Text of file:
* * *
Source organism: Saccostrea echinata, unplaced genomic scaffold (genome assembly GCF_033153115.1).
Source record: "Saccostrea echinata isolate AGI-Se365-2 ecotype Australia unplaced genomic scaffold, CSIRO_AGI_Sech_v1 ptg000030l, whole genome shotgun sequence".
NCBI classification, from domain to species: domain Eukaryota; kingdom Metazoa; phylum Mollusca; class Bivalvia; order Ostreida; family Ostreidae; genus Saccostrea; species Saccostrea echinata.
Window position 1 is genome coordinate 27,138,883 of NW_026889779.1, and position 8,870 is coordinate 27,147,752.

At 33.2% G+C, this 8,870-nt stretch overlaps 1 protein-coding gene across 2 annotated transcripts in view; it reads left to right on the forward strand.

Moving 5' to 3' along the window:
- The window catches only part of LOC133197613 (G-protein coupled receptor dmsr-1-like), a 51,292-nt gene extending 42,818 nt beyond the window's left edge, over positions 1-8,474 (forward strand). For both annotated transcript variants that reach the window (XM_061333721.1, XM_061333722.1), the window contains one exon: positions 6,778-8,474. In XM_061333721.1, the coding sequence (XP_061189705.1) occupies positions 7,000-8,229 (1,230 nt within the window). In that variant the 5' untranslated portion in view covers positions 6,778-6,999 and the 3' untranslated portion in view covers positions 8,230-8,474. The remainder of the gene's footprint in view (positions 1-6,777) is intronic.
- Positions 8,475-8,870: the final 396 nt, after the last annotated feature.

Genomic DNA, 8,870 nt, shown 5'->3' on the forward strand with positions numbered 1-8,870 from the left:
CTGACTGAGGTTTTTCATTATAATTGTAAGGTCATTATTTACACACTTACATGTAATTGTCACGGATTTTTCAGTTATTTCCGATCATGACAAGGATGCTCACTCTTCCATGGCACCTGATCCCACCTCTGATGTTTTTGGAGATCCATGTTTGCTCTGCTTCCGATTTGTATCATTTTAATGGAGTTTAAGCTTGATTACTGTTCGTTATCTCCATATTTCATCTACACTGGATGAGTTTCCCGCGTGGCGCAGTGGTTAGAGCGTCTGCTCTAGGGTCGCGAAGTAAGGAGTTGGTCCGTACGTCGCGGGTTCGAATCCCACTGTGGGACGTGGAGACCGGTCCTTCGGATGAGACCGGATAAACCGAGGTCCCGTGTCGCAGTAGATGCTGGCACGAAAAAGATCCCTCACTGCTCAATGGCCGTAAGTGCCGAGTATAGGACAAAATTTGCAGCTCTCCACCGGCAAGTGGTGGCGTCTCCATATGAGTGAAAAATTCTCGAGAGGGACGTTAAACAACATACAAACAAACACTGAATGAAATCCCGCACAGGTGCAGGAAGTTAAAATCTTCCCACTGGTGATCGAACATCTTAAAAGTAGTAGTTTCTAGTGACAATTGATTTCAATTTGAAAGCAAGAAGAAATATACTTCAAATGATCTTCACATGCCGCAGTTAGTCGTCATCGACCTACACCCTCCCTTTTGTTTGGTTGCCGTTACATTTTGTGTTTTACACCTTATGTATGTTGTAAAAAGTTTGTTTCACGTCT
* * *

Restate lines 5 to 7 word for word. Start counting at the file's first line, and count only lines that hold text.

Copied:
At 33.2% G+C, this 8,870-nt stretch overlaps 1 protein-coding gene across 2 annotated transcripts in view; it reads left to right on the forward strand.

Moving 5' to 3' along the window:
- The window catches only part of LOC133197613 (G-protein coupled receptor dmsr-1-like), a 51,292-nt gene extending 42,818 nt beyond the window's left edge, over positions 1-8,474 (forward strand). For both annotated transcript variants that reach the window (XM_061333721.1, XM_061333722.1), the window contains one exon: positions 6,778-8,474. In XM_061333721.1, the coding sequence (XP_061189705.1) occupies positions 7,000-8,229 (1,230 nt within the window). In that variant the 5' untranslated portion in view covers positions 6,778-6,999 and the 3' untranslated portion in view covers positions 8,230-8,474. The remainder of the gene's footprint in view (positions 1-6,777) is intronic.